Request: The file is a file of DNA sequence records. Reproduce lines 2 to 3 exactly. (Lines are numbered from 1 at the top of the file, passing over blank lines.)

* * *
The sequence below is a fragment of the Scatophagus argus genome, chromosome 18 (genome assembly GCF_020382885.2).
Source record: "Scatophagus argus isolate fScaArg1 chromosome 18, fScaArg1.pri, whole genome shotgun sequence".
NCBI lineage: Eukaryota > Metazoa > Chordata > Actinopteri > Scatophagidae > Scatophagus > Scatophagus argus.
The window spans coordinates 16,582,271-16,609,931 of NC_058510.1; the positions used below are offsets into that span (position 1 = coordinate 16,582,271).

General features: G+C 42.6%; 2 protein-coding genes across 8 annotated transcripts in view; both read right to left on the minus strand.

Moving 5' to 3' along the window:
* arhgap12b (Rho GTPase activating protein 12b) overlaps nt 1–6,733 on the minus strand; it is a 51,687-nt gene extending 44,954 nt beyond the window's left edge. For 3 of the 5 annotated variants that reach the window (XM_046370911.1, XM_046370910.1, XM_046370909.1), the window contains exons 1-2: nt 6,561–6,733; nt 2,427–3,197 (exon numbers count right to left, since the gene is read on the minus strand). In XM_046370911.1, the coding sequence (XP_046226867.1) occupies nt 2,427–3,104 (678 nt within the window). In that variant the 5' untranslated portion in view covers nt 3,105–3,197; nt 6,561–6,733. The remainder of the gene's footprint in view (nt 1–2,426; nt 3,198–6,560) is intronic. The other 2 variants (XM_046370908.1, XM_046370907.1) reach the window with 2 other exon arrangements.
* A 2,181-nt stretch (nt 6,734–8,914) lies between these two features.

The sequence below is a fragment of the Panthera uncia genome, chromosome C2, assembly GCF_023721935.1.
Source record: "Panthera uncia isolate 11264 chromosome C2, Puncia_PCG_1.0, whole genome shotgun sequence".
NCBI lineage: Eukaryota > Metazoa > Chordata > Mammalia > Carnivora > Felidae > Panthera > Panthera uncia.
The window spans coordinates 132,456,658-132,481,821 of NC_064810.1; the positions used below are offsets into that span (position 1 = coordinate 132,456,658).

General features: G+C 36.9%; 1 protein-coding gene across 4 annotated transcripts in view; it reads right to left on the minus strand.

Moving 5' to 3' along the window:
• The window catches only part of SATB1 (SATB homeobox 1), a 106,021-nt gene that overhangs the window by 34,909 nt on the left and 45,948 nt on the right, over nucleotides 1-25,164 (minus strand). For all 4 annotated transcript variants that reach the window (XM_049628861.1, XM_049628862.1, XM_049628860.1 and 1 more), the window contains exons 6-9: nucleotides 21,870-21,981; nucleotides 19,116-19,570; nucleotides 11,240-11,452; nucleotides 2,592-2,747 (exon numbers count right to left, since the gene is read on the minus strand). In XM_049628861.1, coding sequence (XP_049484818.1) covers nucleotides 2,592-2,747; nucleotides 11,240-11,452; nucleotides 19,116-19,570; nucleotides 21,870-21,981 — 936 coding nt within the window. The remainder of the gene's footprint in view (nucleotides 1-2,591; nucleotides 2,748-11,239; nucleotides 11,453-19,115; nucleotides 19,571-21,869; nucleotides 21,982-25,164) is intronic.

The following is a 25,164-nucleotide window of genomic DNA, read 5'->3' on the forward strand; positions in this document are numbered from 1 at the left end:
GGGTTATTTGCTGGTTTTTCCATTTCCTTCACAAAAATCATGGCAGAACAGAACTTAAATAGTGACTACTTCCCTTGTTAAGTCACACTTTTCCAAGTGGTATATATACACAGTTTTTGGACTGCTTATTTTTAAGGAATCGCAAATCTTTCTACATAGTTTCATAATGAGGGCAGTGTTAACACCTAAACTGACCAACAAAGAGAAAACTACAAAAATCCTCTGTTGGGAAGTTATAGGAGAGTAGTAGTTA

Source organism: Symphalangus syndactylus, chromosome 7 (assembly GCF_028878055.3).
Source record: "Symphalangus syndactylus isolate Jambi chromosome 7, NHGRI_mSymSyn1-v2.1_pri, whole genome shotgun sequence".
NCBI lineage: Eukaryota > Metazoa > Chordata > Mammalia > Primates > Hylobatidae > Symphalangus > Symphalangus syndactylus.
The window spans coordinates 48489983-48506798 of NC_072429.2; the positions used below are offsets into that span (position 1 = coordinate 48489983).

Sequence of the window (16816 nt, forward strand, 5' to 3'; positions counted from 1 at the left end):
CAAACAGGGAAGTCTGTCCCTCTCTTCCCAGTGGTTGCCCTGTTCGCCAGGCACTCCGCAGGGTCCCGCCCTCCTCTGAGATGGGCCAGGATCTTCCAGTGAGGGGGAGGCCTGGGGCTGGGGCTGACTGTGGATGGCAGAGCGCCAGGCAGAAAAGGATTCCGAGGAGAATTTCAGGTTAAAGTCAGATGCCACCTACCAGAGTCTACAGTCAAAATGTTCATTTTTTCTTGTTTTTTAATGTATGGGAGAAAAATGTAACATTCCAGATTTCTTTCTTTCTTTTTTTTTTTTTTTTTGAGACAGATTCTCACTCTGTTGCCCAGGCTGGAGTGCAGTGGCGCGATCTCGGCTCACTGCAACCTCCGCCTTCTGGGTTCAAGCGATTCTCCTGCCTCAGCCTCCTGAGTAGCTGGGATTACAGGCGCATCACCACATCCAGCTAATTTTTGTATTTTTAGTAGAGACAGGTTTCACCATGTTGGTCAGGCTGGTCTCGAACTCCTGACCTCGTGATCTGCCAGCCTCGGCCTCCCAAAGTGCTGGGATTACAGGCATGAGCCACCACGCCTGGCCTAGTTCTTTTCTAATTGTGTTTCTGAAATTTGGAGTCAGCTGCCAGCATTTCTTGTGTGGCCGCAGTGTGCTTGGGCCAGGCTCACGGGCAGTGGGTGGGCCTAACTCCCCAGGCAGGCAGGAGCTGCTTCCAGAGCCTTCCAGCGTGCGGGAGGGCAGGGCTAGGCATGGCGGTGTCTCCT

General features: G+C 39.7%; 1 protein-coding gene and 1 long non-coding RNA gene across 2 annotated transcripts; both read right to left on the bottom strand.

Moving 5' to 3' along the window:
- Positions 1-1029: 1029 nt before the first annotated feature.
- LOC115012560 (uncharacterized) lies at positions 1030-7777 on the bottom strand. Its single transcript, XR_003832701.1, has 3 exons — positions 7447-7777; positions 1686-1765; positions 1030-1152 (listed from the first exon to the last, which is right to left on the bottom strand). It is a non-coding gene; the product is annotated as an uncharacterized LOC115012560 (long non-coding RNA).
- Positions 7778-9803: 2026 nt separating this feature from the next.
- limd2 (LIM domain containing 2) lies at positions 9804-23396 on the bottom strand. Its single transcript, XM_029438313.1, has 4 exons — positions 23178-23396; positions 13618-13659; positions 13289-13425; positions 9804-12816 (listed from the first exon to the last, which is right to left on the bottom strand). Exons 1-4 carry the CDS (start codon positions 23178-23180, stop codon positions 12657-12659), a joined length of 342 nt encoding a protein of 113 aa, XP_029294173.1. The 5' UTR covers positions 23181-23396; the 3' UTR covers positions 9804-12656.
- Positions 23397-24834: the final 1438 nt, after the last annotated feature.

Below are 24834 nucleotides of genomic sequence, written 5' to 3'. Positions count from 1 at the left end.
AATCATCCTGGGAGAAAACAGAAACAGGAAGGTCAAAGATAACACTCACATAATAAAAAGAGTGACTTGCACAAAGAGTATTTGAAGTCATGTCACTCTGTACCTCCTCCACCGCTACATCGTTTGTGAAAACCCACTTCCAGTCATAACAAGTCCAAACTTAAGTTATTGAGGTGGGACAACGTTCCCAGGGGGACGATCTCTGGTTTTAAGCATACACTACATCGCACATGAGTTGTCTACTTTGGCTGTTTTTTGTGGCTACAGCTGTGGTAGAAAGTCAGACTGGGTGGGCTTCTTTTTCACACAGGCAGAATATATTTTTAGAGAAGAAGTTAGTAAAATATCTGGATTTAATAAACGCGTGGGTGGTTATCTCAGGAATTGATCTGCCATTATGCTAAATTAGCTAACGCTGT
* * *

Source record: "Scatophagus argus isolate fScaArg1 chromosome 18, fScaArg1.pri, whole genome shotgun sequence".
NCBI lineage: Eukaryota > Metazoa > Chordata > Actinopteri > Scatophagidae > Scatophagus > Scatophagus argus.